Virgin Australia has agreed three deals that will shape its future, with Singapore Airlines taking a 10% stake, while Virgin Australia takes majority control of Tiger Airways Australia and buys regional carrier SkyWest.
SIA says its "strategic" stake will be acquired through a placement of new shares by Virgin Australia Holdings. Singapore Airlines will invest a total of A$105.3 million, which will be used by Virgin australia to fund the other two purchases.
Virgin Australia chief executive John Borghetti said: "SIA is an important strategic alliance partner ... and we are pleased to have their support as an investor. We believe this investment demonstrates their confidence in our strategy and it enables Virgin Australia to fast-track its growth plans."
The latter includes taking a 60% stake in troubled low-cost carrier Tiger Australia, in a deal that means it will again be in the budget sector where it started out. It also has some similarities with the Qantas-Jetstar set-up, although Tiger Australia "intends to be operationally independent," says Tiger Group CEO Koay Peng Yen. Under the agreement, Virgin Australia will appoint the CEO, while Tiger Holdings appoints the CFO.
The deal comes shortly after Tiger Australia has been issued with a new air operators certificate that effectively lifts all the restrictions from last year's grounding by Australian regulators.
The deal is valued at A$35 million (US$36.3 million), plus a further A$5 million to be paid if performance targets are met. Tiger Australia will see its fleet grow from 11 aircraft to 35 over five years, with the first eight coming from Tiger's current Airbus A320 orders. Both shareholders will put A$62.5 million into the carrier over the next five years.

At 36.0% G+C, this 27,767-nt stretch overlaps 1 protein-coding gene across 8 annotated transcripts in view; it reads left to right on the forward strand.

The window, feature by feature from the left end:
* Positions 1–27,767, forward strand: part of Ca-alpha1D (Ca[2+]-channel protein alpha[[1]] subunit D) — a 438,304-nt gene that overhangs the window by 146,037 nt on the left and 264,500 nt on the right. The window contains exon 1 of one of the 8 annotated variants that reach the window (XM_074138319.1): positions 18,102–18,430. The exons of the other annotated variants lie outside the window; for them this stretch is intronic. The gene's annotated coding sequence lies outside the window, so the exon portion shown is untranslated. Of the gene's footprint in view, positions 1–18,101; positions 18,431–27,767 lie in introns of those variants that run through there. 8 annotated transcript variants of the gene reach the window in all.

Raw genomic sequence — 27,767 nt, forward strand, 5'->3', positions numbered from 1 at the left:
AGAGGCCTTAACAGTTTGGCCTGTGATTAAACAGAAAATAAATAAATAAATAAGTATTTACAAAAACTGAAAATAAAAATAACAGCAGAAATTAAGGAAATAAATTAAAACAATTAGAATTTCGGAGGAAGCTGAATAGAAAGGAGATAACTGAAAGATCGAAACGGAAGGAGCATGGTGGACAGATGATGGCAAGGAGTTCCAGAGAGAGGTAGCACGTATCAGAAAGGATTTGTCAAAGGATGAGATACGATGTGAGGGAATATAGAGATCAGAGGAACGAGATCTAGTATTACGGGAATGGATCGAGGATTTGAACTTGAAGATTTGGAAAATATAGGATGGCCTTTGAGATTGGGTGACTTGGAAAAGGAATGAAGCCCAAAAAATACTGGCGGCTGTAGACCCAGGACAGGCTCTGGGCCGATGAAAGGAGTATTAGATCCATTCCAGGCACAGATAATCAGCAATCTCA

The Tiger Group currently has 29 A320s on its orderbooks, of which four more are due to be delivered this fiscal year - three to associate Mandala Airlines and one to Tiger Singapore. The remaining 25 includes the eight due for Tiger Australia, with the balance to be shared between Tiger Singapore , Mandala and the group's other associate, SEAir of the Philippines.
Although it is far behind AirAsia and Jetstar in terms of scale, Koay insists that scale is being built up. "Six months ago, if you wanted to fly Tiger from Bangkok it meant Singapore. Now we have Jakarta and Clark, while FlightCombo opens up the rest of the network and places like Sydney with Scoot," said Koay. FlightCombo enables passengers to buy multiple tickets on Tiger's network as well as low-cost long-haul carrier Scoot.
Koay said that Tiger is "really excited about the Indonesian market," where Mandala operates a fleet of three A320s with a fourth due by the end of the year. This will be increased to seven early next year, with more to follow.
Mandala, which relaunched in April this year, is still in the start-up phase, said Kuay, adding that its benefitting from the collaboration with Tiger Singapore. Aircraft utilisation will be improved as operations are ramped up, he added. He is also anticipating the airline will be able to take advantage of slots as they are freed up at crowded Jakarta Soekarno–Hatta International Airport as weak carriers are forced out of the market.
In the meantime, Tiger Group reported its another quarterly loss for the three months to the end of September, although its S$11 million (US$9 million) loss was an improvement on the S$41 million for the same period last year. Koay said that the carrier planned to return to the black "as soon as possible." Tiger will make a net book gain of around S$120 million from the Tiger Australia deal.
Meanwhile, Virgin Australia has also made an offer to buy Perth-based regional Skywest in a cash and share-swap deal that will use up another A$47 million of the SIA stake proceeds. Virgin Australia says the deal will secure direct operational control of the ATR fleet, allow entry into the lucrative resource industry charter business and fast track growth in Western Australia. The business will be rebranded Virgin Australia.